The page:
Taking notes

In Australian politics, off the record is on the record

In Australian politics, a salient message was delivered recently to business executives about going ‘off the record’ – it cost a Victorian State Government Minister his job.

In today’s society, the media needs large volumes of information faster than ever before. The growth of social media and online publications is pushing the traditional media to get this information, sometimes at any cost. In this environment, ‘off the record’ comments can become an easy opportunity for competitive advantage. The truth is, ‘off the record’ is never really ‘off the record’.

In effect, in going ‘off the record’, you’re actually asking the reporter not to do his or her job. Their job is to find information and report on it. To fulfill this, all they have to do is put your ‘off the record’ comments to someone else and get an ‘on the record’ response.

There is always someone around your business who is ready to go ‘on the record’ – competitors, dissatisfied current or former employees, or disgruntled customers.

Simply stated, never expect anything you say around a reporter not to hit the media in some form or another. Simply assume that whatever you say will be online today or on the front page tomorrow. Therefore, the rule for ‘off the record’, if one understands the media and how it operates, is to assume it doesn’t exist.

In short, fully understand the information game you are playing and how to play it. Don’t blame the journalist for what you have told him or her when it appears on, or in the news. Journalist have their job to do, so too do you.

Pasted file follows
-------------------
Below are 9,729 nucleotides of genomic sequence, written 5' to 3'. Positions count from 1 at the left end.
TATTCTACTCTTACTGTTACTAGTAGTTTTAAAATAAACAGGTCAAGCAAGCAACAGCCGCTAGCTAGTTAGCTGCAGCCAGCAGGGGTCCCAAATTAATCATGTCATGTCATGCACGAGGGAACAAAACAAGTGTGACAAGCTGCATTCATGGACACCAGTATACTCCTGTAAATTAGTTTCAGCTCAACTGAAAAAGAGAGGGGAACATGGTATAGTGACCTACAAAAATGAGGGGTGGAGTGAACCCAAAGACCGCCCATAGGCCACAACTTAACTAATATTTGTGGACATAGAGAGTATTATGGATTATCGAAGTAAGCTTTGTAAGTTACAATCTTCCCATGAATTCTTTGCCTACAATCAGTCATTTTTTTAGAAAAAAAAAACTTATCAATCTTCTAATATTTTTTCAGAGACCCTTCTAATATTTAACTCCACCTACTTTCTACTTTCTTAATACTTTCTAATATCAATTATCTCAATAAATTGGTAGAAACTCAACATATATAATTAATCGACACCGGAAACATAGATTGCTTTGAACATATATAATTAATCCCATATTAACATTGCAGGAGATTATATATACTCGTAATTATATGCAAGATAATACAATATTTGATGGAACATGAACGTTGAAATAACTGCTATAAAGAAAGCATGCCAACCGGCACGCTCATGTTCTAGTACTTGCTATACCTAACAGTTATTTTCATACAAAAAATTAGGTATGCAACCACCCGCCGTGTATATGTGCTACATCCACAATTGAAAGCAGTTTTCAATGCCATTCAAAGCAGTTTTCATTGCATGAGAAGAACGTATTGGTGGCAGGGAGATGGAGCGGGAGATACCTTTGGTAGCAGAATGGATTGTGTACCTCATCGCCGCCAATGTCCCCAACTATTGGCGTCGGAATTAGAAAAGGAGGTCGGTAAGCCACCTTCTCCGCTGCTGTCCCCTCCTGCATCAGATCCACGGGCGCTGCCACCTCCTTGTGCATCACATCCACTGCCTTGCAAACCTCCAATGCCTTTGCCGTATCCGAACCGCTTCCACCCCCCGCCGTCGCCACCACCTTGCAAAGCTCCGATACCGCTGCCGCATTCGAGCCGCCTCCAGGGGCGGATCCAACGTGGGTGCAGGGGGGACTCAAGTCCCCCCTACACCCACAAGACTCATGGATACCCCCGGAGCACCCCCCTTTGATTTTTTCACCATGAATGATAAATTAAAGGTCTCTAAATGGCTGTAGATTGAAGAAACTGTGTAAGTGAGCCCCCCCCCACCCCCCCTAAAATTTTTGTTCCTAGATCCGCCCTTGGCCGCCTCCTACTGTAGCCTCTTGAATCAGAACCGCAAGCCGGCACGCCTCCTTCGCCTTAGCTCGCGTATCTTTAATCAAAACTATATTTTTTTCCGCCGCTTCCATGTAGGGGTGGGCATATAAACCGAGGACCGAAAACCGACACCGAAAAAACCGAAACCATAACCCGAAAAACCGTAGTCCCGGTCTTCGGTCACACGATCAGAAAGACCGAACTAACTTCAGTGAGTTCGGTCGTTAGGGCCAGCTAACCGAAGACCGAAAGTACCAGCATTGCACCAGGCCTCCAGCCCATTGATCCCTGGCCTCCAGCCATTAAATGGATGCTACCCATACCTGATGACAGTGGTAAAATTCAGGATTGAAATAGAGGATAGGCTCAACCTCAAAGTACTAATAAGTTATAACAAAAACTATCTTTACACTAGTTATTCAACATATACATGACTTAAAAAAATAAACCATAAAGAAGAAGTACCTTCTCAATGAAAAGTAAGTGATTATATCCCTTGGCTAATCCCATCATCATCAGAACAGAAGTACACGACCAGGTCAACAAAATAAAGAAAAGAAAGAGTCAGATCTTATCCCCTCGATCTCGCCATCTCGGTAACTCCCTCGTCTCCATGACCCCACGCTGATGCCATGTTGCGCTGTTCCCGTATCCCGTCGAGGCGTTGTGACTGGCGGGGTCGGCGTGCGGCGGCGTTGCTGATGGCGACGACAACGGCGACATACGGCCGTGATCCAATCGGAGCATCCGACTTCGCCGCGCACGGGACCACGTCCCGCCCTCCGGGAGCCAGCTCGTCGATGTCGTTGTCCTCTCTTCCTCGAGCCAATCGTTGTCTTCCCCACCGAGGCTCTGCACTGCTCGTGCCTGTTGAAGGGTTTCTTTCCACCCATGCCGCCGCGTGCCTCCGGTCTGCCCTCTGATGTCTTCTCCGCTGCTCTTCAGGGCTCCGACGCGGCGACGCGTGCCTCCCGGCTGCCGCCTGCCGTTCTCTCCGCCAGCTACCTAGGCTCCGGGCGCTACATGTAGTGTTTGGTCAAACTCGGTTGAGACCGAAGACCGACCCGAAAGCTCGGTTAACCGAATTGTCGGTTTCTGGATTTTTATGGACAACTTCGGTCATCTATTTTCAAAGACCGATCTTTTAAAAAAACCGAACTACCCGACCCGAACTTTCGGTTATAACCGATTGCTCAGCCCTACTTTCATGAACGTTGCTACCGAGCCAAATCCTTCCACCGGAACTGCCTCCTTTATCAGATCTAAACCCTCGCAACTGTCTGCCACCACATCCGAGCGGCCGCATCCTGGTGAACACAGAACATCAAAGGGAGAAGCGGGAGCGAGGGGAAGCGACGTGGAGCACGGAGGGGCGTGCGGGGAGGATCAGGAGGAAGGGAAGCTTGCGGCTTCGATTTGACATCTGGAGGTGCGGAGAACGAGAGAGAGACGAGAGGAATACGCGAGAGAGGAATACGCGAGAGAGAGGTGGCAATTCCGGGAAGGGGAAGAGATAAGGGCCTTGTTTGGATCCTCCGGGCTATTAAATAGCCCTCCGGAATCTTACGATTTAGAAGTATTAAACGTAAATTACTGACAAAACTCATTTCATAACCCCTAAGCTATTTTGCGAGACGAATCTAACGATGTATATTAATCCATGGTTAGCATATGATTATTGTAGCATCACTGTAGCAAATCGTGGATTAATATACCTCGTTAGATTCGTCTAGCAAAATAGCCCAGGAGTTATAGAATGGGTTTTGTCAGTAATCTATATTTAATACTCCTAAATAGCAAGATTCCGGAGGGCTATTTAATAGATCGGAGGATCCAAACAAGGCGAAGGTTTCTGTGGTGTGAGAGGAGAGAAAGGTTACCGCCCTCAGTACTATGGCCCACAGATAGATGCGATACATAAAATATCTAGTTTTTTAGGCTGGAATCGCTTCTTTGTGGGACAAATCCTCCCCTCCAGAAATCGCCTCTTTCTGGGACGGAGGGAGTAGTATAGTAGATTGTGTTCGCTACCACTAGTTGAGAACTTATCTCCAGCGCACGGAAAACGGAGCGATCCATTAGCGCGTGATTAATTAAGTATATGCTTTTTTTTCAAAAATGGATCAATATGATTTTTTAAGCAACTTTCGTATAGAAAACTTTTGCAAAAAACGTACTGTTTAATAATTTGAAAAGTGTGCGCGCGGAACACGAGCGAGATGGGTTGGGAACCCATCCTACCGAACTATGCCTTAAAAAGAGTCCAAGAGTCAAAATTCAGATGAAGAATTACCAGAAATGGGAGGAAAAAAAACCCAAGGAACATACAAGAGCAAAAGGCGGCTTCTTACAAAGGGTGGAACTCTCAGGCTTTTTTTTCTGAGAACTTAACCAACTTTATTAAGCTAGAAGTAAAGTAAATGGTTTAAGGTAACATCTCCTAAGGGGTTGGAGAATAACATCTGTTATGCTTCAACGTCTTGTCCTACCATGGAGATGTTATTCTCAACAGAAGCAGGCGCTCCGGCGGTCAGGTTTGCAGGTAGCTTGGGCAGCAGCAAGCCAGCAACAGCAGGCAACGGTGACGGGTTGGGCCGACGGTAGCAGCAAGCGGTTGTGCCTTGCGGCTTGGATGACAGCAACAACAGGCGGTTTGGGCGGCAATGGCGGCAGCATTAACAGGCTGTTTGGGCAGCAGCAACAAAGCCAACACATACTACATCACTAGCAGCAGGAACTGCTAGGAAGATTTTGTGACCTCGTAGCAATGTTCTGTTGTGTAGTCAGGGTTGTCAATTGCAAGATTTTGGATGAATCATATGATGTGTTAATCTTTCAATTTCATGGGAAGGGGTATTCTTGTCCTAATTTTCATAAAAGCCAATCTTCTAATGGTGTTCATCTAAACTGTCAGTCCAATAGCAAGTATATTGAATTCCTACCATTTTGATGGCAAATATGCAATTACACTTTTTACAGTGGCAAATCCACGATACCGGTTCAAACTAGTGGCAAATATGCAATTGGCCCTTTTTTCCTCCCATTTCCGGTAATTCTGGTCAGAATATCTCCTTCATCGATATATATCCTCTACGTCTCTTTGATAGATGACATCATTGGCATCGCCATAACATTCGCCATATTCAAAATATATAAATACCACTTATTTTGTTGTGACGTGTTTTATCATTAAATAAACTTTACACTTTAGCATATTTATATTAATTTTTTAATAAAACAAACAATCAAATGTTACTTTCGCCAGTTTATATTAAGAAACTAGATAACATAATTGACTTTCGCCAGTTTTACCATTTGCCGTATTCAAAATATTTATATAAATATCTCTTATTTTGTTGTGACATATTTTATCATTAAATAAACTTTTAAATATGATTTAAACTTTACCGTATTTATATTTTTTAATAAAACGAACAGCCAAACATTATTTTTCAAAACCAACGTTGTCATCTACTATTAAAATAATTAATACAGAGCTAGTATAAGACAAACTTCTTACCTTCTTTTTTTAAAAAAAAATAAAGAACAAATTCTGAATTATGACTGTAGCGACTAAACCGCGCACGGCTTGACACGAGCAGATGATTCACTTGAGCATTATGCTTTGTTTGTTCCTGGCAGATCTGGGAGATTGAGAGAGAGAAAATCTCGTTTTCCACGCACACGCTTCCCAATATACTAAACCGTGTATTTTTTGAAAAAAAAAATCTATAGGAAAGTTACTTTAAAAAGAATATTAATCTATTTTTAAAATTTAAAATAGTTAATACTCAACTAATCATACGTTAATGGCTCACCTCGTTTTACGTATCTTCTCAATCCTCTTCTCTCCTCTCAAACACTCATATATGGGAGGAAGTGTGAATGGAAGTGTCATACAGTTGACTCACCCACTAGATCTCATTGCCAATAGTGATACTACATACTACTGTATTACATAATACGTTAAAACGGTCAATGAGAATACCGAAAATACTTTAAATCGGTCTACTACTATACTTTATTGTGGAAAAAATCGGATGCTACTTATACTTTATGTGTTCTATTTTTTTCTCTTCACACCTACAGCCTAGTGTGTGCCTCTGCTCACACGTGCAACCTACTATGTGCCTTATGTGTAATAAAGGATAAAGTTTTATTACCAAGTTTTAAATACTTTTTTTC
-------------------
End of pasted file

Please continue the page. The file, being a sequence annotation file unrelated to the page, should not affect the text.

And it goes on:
Carefully think about everything you say, don’t be pressured into commenting on things you don’t feel comfortable about, stay on message, don’t speculate, don’t try to show off how much you know and don’t gossip.

Being knowledgable about working with the media is an increasingly important skill for any senior executive’s. RMKA has been working in this area for decades and can assist by delivering a thorough grounding in media relations and training, developing and delivering key messages and staying smart!

Robert Masters

Male thumbs down unhappy

Too expensive or too slack?

 

Is Australian retail too expensive or too slack to compete in the 21st Century?

If you have any suspicion that the answer could be yes the critical question becomes,  what do your customers experience as a result?